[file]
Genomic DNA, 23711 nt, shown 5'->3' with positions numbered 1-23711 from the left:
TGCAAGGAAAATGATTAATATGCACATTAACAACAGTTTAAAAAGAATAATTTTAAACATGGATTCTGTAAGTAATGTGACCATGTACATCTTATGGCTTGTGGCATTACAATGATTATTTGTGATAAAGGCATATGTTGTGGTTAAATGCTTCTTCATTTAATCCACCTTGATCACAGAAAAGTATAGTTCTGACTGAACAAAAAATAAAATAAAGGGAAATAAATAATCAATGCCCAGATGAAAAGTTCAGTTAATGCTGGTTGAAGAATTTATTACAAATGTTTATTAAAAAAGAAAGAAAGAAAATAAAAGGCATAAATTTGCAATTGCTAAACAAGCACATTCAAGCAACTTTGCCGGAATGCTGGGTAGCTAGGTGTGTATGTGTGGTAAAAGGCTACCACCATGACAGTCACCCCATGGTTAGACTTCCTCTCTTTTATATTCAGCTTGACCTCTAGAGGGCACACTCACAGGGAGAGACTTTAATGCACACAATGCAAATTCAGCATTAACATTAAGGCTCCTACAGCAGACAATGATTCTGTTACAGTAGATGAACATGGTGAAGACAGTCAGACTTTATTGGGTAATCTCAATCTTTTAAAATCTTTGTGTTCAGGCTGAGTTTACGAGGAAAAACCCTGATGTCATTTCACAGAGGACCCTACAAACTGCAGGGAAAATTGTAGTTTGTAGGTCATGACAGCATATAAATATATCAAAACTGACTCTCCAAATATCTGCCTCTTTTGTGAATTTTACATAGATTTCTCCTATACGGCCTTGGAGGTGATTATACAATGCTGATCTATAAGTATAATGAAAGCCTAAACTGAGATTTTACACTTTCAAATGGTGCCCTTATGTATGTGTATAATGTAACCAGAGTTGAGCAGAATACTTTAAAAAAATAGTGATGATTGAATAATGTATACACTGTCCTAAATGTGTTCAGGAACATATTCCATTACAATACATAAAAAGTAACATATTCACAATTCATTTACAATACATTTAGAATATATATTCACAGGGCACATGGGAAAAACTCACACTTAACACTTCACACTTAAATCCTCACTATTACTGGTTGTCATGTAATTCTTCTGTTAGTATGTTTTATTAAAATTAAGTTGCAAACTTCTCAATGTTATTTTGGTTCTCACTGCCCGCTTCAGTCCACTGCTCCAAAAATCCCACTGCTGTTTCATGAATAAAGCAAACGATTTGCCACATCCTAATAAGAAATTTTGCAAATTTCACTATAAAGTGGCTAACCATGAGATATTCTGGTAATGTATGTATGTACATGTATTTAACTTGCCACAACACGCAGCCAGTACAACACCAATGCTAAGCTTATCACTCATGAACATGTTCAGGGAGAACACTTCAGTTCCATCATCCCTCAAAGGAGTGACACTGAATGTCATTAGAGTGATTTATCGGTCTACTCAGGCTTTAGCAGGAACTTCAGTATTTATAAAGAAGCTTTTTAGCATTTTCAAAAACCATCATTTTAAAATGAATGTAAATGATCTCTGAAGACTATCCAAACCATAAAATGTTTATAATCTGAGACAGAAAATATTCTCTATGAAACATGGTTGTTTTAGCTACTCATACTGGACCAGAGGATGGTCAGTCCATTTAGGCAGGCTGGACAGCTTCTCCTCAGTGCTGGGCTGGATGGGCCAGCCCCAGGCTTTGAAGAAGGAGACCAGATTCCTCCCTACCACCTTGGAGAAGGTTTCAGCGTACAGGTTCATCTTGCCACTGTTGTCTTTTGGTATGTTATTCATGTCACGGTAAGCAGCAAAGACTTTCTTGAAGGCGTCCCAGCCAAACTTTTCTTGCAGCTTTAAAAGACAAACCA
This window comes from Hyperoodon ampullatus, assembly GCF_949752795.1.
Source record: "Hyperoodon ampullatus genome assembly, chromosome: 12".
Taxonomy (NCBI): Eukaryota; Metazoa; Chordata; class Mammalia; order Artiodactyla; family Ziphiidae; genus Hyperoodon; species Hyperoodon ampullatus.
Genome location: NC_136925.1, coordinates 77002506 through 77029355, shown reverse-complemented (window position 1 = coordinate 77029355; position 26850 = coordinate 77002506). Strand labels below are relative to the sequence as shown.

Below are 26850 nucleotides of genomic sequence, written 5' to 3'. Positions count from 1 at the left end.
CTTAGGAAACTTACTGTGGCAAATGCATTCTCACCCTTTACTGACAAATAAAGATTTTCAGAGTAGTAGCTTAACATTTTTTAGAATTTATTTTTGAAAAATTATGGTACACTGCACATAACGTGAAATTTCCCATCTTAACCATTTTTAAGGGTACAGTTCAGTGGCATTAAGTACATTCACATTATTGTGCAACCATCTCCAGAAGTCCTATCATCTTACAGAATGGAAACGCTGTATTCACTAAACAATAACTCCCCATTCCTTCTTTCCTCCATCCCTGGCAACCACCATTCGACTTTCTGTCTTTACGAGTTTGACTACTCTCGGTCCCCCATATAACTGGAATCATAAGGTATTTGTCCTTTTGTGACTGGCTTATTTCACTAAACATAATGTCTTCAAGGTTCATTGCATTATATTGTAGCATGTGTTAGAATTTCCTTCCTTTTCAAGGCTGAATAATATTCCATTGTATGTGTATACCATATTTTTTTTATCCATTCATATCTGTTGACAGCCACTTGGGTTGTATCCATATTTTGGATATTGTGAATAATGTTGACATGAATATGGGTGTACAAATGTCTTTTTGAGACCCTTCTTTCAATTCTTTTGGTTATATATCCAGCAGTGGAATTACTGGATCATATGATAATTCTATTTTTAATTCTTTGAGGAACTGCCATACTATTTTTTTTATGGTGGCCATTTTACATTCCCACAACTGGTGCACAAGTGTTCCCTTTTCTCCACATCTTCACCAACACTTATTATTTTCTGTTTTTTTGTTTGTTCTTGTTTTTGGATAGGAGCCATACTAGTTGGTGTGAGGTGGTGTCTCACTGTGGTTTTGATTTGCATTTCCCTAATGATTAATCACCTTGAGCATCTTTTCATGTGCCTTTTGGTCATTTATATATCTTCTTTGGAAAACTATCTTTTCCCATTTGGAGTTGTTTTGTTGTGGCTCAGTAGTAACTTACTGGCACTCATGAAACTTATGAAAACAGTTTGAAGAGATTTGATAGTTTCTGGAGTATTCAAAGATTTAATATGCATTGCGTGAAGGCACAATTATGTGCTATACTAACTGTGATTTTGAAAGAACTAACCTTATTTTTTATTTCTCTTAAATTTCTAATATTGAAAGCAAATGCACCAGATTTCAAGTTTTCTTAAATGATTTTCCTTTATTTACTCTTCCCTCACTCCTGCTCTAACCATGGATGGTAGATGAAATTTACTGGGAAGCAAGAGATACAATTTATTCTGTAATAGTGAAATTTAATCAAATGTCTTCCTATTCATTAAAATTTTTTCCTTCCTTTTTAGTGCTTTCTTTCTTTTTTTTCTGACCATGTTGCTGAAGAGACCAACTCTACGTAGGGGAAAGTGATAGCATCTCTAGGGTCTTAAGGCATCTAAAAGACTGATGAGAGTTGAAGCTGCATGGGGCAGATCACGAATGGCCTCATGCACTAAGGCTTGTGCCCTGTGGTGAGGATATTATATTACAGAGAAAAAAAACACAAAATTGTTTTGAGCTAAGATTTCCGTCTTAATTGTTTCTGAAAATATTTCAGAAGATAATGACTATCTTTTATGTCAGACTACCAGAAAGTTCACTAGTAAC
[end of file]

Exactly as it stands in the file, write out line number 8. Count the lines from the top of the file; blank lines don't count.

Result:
CTTAGGAAACTTACTGTGGCAAATGCATTCTCACCCTTTACTGACAAATAAAGATTTTCAGAGTAGTAGCTTAACATTTTTTAGAATTTATTTTTGAAAAATTATGGTACACTGCACATAACGTGAAATTTCCCATCTTAACCATTTTTAAGGGTACAGTTCAGTGGCATTAAGTACATTCACATTATTGTGCAACCATCTCCAGAAGTCCTATCATCTTACAGAATGGAAACGCTGTATTCACTAAACAATAACTCCCCATTCCTTCTTTCCTCCATCCCTGGCAACCACCATTCGACTTTCTGTCTTTACGAGTTTGACTACTCTCGGTCCCCCATATAACTGGAATCATAAGGTATTTGTCCTTTTGTGACTGGCTTATTTCACTAAACATAATGTCTTCAAGGTTCATTGCATTATATTGTAGCATGTGTTAGAATTTCCTTCCTTTTCAAGGCTGAATAATATTCCATTGTATGTGTATACCATATTTTTTTTATCCATTCATATCTGTTGACAGCCACTTGGGTTGTATCCATATTTTGGATATTGTGAATAATGTTGACATGAATATGGGTGTACAAATGTCTTTTTGAGACCCTTCTTTCAATTCTTTTGGTTATATATCCAGCAGTGGAATTACTGGATCATATGATAATTCTATTTTTAATTCTTTGAGGAACTGCCATACTATTTTTTTTATGGTGGCCATTTTACATTCCCACAACTGGTGCACAAGTGTTCCCTTTTCTCCACATCTTCACCAACACTTATTATTTTCTGTTTTTTTGTTTGTTCTTGTTTTTGGATAGGAGCCATACTAGTTGGTGTGAGGTGGTGTCTCACTGTGGTTTTGATTTGCATTTCCCTAATGATTAATCACCTTGAGCATCTTTTCATGTGCCTTTTGGTCATTTATATATCTTCTTTGGAAAACTATCTTTTCCCATTTGGAGTTGTTTTGTTGTGGCTCAGTAGTAACTTACTGGCACTCATGAAACTTATGAAAACAGTTTGAAGAGATTTGATAGTTTCTGGAGTATTCAAAGATTTAATATGCATTGCGTGAAGGCACAATTATGTGCTATACTAACTGTGATTTTGAAAGAACTAACCTTATTTTTTATTTCTCTTAAATTTCTAATATTGAAAGCAAATGCACCAGATTTCAAGTTTTCTTAAATGATTTTCCTTTATTTACTCTTCCCTCACTCCTGCTCTAACCATGGATGGTAGATGAAATTTACTGGGAAGCAAGAGATACAATTTATTCTGTAATAGTGAAATTTAATCAAATGTCTTCCTATTCATTAAAATTTTTTCCTTCCTTTTTAGTGCTTTCTTTCTTTTTTTTCTGACCATGTTGCTGAAGAGACCAACTCTACGTAGGGGAAAGTGATAGCATCTCTAGGGTCTTAAGGCATCTAAAAGACTGATGAGAGTTGAAGCTGCATGGGGCAGATCACGAATGGCCTCATGCACTAAGGCTTGTGCCCTGTGGTGAGGATATTATATTACAGAGAAAAAAAACACAAAATTGTTTTGAGCTAAGATTTCCGTCTTAATTGTTTCTGAAAATATTTCAGAAGATAATGACTATCTTTTATGTCAGACTACCAGAAAGTTCACTAGTAAC